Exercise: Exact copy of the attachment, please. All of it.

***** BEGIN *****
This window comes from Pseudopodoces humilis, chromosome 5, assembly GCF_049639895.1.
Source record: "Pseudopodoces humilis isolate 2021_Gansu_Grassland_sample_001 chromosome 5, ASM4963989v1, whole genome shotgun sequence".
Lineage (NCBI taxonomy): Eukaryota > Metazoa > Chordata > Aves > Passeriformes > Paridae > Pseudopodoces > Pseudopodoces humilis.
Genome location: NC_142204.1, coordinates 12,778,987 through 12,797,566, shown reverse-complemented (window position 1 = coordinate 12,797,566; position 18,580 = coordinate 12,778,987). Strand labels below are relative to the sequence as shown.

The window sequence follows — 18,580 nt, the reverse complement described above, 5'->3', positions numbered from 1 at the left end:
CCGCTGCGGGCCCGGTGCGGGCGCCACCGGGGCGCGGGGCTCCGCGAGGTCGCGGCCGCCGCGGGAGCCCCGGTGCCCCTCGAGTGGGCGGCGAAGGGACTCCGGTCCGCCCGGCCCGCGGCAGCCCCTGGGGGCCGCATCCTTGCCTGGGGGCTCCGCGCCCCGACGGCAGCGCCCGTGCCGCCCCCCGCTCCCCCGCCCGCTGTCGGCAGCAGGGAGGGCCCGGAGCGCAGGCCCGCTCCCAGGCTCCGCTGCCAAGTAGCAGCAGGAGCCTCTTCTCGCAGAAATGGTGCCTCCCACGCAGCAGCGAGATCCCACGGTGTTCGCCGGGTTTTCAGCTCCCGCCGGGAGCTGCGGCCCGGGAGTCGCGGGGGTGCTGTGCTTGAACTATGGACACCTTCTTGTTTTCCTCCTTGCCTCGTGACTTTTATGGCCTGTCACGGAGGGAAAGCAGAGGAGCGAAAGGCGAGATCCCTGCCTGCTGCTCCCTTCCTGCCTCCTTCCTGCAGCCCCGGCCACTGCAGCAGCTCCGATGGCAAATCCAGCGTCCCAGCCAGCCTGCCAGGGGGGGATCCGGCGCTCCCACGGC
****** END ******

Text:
This window comes from Pseudopodoces humilis, chromosome 5, assembly GCF_049639895.1.
Source record: "Pseudopodoces humilis isolate 2021_Gansu_Grassland_sample_001 chromosome 5, ASM4963989v1, whole genome shotgun sequence".
Lineage (NCBI taxonomy): Eukaryota > Metazoa > Chordata > Aves > Passeriformes > Paridae > Pseudopodoces > Pseudopodoces humilis.
Genome location: NC_142204.1, coordinates 12,778,987 through 12,797,566, shown reverse-complemented (window position 1 = coordinate 12,797,566; position 18,580 = coordinate 12,778,987). Strand labels below are relative to the sequence as shown.

The window sequence follows — 18,580 nt, the reverse complement described above, 5'->3', positions numbered from 1 at the left end:
CCGCTGCGGGCCCGGTGCGGGCGCCACCGGGGCGCGGGGCTCCGCGAGGTCGCGGCCGCCGCGGGAGCCCCGGTGCCCCTCGAGTGGGCGGCGAAGGGACTCCGGTCCGCCCGGCCCGCGGCAGCCCCTGGGGGCCGCATCCTTGCCTGGGGGCTCCGCGCCCCGACGGCAGCGCCCGTGCCGCCCCCCGCTCCCCCGCCCGCTGTCGGCAGCAGGGAGGGCCCGGAGCGCAGGCCCGCTCCCAGGCTCCGCTGCCAAGTAGCAGCAGGAGCCTCTTCTCGCAGAAATGGTGCCTCCCACGCAGCAGCGAGATCCCACGGTGTTCGCCGGGTTTTCAGCTCCCGCCGGGAGCTGCGGCCCGGGAGTCGCGGGGGTGCTGTGCTTGAACTATGGACACCTTCTTGTTTTCCTCCTTGCCTCGTGACTTTTATGGCCTGTCACGGAGGGAAAGCAGAGGAGCGAAAGGCGAGATCCCTGCCTGCTGCTCCCTTCCTGCCTCCTTCCTGCAGCCCCGGCCACTGCAGCAGCTCCGATGGCAAATCCAGCGTCCCAGCCAGCCTGCCAGGGGGGGATCCGGCGCTCCCACGGC